4 key takeaways from the Global Wellness Summit 2018

Published 08th Oct 2018 by PB Admin
4 key takeaways from the Global Wellness Summit 2018

The Global Wellness Summit, held at Technogym Village in Cesena, Italy, brought together 600 experts from the fields of wellness to discuss the key trends shaping the beauty, spa, health, wellness and nutrition markets.

The conference, which take place across three days (October 5–8), held a wide variety of discussions, including raising capital from the right people, real wellness in the hospitality sector, personalisation in food and China’s impact on wellness tourism.

Here’s the four wellness trends discussed at the summit that you need to know about: 

 1. Investment is good if it’s aligned with your values

The topic of “How to attract investment, scale and make serious money” for day spas, hotel spas and resorts was a hot panel discussion on the first day of the summit and it raised some interesting questions that went further than how to secure an investor. 

The panel put a lot of emphasis on the importance of finding the right investor, with Susan Docherty, chief executive of Canyon Ranch, US, stating: “Too many founders focus on the cheque book. What you want is to find an investor who shares your values – if they don’t than it’s a deal breaker. Plus, remember, it’s hard to keep running a company when you’re tapped out because of the fundraising, so you need people you can trust.” 

Joshua McCarter, principal, strategic operations at KSL Capital Partners, US, who did three rounds of capital fundraising for his company agreed, adding: “What matters most is not the company you chose, but the person at the company you chose. You need someone who believes in your approach and way of life, and who can pull your company forward to the vision you have of it in 12 to 18 months’ time.”

2. Wellness in the hospitality sector needs to deliver a strong message 

How can we shape the future business of wellness and wellbeing in hospitality and travel was a hot roundtable discussion on day two of the summit and moderated by Mia Kyricos, SVP and global head of wellbeing at Hyatt Hotels. 

Heated topics such as can large global hotel groups do wellness well or do they just have great ideas that aren’t exercised well and is technology the greatest threat to our wellbeing right now were discussed. The panel agreed that hotels can deliver wellness well but it’s more challenging because the guest is only on site for a limited amount of time – on average one night, so it’s about delivering an experience that stays with them.

The fact that many hotels also don’t factor spa facilities into the spa’s ROI, just treatments, was also discussed, with many panellists agreeing that this measurement is flawed unless it encompasses everything. The overarching message was that facilities deliver an experience and revenue as much as treatments and all should be included on figures around return on investement.  

The panel included the likes of Neil Jacobs, CEO of Six Senses Hotels Resorts Spas; Jeremy McCarthy, group director, spa and wellness, Mandarin Oriental Hotel Group, Hong Kong; Lindsay Madden-Nadeau, global director, wellbeing, AccorHotels, UAE; Teresa Flyger, director, global brand wellness, Hilton Wellness, US; and more.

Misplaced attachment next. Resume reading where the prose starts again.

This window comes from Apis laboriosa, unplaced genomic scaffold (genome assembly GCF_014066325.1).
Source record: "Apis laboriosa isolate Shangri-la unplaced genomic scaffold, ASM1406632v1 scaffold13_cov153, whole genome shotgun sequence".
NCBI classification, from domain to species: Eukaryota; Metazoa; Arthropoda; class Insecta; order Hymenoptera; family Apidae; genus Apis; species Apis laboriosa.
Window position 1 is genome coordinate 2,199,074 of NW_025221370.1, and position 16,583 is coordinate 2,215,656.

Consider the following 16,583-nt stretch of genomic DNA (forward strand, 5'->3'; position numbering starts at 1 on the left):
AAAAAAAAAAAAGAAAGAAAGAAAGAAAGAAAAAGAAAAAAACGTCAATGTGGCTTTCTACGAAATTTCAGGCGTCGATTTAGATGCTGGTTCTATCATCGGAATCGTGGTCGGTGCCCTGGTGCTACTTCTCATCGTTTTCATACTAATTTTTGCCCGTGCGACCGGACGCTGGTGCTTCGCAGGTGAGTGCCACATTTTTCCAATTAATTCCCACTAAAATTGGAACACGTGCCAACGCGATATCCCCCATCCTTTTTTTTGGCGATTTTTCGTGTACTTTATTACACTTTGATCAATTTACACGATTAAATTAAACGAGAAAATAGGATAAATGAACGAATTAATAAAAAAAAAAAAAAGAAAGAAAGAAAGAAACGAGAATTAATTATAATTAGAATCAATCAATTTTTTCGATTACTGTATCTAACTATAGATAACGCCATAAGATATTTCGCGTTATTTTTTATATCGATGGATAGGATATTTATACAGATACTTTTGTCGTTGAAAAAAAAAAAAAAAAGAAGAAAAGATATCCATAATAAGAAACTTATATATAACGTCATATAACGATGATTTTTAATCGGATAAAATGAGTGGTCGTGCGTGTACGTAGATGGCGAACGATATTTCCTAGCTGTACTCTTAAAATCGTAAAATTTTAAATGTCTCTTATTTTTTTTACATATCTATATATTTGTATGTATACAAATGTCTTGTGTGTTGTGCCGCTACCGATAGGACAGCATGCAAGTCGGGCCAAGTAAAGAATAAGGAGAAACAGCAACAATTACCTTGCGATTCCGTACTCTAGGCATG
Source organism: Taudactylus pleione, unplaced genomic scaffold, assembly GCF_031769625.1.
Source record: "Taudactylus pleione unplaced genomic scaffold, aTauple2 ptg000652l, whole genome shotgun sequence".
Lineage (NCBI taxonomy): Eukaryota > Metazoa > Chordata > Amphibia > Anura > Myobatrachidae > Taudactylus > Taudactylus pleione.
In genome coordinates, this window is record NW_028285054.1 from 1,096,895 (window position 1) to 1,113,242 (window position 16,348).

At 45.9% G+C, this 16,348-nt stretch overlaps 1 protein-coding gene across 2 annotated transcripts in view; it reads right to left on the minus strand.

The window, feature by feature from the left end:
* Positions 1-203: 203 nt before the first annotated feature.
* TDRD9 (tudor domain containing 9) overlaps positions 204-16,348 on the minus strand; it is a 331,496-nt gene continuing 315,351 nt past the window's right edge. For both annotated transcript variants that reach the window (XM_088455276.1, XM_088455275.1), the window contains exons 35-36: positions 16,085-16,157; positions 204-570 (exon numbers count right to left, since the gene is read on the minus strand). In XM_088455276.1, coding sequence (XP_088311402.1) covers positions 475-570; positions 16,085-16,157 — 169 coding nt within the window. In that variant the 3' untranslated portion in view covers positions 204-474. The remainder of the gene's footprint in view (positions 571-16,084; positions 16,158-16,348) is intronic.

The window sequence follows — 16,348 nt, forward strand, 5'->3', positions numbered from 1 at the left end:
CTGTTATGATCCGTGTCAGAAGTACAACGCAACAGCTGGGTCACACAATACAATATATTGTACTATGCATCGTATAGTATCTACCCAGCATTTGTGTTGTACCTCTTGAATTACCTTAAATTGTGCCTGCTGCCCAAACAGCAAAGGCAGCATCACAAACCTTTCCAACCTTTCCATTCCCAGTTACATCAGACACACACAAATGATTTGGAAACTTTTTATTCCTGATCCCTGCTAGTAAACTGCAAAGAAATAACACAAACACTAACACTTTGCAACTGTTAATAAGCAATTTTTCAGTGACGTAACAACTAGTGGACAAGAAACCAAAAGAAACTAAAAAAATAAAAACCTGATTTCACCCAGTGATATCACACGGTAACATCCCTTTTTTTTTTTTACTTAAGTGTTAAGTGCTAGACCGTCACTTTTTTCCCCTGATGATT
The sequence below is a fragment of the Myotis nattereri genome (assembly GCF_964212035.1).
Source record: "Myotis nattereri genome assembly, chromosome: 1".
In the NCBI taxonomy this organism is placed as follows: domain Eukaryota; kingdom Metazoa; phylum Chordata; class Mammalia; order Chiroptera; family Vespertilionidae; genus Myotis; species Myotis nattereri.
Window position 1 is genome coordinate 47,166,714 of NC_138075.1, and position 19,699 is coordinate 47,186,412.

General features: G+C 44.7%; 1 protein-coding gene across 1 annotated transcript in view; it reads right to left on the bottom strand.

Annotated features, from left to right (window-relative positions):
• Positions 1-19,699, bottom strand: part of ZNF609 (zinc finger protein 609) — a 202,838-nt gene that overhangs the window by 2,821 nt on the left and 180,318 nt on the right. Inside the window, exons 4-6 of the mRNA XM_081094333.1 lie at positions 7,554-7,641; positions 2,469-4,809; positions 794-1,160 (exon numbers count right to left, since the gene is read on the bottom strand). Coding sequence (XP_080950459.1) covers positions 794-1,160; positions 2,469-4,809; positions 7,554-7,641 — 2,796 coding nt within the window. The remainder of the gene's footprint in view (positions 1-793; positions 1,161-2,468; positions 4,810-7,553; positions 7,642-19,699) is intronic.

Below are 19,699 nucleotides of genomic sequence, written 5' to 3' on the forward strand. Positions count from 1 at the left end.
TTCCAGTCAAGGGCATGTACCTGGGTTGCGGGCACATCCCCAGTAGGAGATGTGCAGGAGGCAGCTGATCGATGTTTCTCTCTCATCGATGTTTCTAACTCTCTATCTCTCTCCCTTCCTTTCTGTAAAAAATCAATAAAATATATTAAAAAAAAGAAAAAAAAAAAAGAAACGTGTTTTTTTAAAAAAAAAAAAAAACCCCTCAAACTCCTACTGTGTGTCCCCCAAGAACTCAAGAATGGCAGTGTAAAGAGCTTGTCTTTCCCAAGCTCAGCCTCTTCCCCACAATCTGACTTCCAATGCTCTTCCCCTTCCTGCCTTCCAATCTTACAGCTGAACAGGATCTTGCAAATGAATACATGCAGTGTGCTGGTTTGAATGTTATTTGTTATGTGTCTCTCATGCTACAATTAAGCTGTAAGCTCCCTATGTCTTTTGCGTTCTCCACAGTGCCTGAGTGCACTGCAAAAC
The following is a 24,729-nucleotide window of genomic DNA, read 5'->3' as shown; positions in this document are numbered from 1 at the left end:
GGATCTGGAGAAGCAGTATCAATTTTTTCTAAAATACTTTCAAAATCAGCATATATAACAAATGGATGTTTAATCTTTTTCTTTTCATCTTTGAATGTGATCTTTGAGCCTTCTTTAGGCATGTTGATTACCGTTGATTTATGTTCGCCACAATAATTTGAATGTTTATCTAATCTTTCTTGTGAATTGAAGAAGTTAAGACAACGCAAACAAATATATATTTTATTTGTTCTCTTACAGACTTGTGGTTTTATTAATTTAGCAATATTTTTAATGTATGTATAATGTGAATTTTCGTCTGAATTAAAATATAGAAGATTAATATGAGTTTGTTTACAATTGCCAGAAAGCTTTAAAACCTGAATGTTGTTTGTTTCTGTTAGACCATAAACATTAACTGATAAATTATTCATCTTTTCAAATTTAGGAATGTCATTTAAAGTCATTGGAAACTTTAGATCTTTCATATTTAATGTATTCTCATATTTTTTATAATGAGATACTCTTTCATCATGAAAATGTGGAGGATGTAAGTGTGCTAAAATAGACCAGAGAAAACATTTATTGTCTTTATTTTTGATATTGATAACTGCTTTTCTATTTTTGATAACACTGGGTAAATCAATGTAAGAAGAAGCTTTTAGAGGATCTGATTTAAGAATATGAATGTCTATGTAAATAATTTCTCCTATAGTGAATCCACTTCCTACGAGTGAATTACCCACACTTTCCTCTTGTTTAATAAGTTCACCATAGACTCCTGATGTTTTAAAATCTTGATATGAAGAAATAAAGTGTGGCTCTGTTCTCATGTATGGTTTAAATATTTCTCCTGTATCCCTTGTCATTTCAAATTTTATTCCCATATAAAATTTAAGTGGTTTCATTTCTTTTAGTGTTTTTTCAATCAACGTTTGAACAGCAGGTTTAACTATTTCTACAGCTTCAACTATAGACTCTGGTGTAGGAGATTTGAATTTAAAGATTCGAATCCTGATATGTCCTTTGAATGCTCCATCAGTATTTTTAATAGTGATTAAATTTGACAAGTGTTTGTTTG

3. China is a big player in wellness and tourism 

Catherine Feliciano-Chon, founder and manager director of CatchOn & Company, Hong Kong, discussed the impact China is having on the spa and travel markets. Total spending by Chinese tourists visiting other countries is now valued at $261 billion, more than US tourists at $124bn. However, this figure is pretty impressive given that only 7% of Chinese citizens have a passport – 73 million are female and 57 million male.

The top five most visited destinations by Chinese tourists are: Thailand, Japan, Singapore, Vietnam and Indonesia. In the top 20 destinations, many locations are known for their golf resorts and this is because “fitness and sport are now viewed as the new real luxury,” said Feliciano-Chon. 

When it comes to the spa market in China it’s highly competitive, with 39% of new openings vs 34% closures, Feliciano-Chon told us. High labour costs, lower than expected revenue and difficulty in recruitment are all key factors in the high closure rate. 

The value of China’s beauty and spa market currently stands at: 

  • Beauty and body shaping – $52.6bn
  • Medical beauty – $26.3bn
  • Nail and eyelash treatments – $17.5bn
  • Hotel and resort spas – $3.3bn 

4. Personalisation in food

Nutrition was high on the agenda this year with more consumers becoming aware of the impact diet can have on their physical and mental health, mood and overall wellbeing. There were many discussions on the topic, including “Food. It just got personal” with Neil Grimmer, founder and CEO of Habit. 

Grimmer discussed a future where consumers will have such a deep understanding of their digestive health thanks to technology that they will be able to walk into a supermarket and immediately know what foods are right for them individually. “What can be more personal than food – it brings us together,” said Grimmer. “There’s a saying, ‘food is like medicine and medicine is like food’, but I want to adapt that to ‘precision food is like medicine and precision medicine is like food’.” 

David Bosshart, CEO of Gottlieb Duttweiler Institute in Switzerland, was also a key note speaker on nutrition, exploring digestive wellness, why there’s an overreliance on “athletic eating” aka functionalised food; and the impact social media has on what we eat – that it needs to look good in a photo for us to have it, for example, naming the symmetric meal trend.

Image: ©GWS 2018

PB Admin

PB Admin

Published 08th Oct 2018

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